Does Angkas Really Prioritize Safety Over Profits?

Reports say the company has yet to make money three years after its inception

There has been a whirlwind of controversies surrounding the popular motorcycle ride-hailing platform Angkas. Since its inception, its operations have been on and off due to complications with the government and the existing policies laid out by the Department of Transportation (DOTr).

At the moment, Angkas has worked things out with the government and is undertaking its six-month pilot run as instructed by the DOTr. However, despite how smoothly things have been going for the company in recent months, it apparently still isn’t making any money.

According to a report by Rappler, Angkas is failing to gain profits even after years of staying in business. Granted, there have been ups and downs along the way, but you would think that a platform with around 27,000 riders servicing customers daily would make even at least a small amount of money, right?

Well, if they hadn’t spent so much to ensure the safety of riders and passengers, then maybe the people running the show would have profited already. All Angkas riders are given free training programs that result in an overall safety rate of 99.997%. Angkas founder and chief executive officer Angeline Tham said it herself that the company’s investment in maintaining high standards of safety is the main reason it has yet to make money out of its services. “That’s the price you pay for keeping the quality of the platform,” Tham said in a statement.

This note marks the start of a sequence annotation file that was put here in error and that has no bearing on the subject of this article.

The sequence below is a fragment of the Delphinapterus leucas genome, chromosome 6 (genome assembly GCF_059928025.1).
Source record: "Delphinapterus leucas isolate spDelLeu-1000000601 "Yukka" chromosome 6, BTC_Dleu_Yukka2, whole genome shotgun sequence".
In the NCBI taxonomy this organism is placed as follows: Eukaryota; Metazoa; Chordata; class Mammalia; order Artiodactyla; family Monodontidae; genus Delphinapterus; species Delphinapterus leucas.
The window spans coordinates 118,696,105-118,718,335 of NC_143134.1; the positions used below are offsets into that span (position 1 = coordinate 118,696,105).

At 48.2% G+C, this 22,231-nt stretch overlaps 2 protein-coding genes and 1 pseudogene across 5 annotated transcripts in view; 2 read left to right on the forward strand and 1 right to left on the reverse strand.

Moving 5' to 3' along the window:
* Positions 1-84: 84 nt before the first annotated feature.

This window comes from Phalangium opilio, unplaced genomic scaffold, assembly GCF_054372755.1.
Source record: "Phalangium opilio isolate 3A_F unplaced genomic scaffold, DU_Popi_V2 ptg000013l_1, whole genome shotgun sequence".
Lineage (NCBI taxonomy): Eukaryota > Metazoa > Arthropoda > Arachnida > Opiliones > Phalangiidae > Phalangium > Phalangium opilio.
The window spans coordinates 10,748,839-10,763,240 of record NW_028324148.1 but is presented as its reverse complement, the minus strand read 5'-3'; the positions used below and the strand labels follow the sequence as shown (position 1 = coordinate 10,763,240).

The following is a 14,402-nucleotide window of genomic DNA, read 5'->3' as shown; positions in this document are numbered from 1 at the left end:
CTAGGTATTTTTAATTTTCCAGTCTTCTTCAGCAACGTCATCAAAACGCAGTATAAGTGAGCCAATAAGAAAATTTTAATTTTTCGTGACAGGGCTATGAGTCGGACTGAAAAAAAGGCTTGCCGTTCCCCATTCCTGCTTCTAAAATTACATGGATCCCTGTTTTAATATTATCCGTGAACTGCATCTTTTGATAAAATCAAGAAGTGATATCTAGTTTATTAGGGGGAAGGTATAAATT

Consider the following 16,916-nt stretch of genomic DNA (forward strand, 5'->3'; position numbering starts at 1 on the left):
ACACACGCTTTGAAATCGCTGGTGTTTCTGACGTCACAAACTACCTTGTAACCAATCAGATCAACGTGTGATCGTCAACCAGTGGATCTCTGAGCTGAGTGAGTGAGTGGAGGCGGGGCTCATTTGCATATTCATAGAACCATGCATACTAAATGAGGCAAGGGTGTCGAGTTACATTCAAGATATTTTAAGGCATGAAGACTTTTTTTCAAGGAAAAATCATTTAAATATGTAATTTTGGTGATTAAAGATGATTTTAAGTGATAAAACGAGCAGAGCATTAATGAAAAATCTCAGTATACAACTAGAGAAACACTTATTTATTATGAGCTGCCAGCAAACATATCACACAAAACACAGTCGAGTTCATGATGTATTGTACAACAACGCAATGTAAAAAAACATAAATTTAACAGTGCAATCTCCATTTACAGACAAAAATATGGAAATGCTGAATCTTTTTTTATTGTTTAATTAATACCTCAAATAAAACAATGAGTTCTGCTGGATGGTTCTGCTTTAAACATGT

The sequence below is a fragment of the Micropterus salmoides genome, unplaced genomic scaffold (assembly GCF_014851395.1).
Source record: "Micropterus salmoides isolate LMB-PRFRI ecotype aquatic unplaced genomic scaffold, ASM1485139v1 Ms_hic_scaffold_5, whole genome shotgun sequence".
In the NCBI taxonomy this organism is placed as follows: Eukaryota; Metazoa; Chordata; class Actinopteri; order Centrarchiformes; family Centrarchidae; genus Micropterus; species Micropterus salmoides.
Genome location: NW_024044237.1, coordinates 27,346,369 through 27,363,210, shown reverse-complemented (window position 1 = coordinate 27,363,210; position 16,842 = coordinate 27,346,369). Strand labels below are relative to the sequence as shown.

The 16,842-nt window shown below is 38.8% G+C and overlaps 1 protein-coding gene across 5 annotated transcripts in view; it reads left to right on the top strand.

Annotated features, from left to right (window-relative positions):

She added that it has become more of an advocacy for road safety rather than gaining profitability. To give you more context, the company says that it fails 70% of its biker applicants, which says a lot about the high standards it claims to uphold.


Talagang binubusisi po talaga natin yung bawat isang driver natin to make sure na talagang yung pinakamagagaling na driver ang nasa daan para sa Angkas,” shared George Royeca, the company’s regulatory and public affairs head.

To be honest, we can’t argue with what the company seeks to achieve. We all want safer roads, but we also want alternative transport solutions as well. What do you think? Share your two cents in the comments section.

This story originally appeared on

* Minor edits have been made by the editors.

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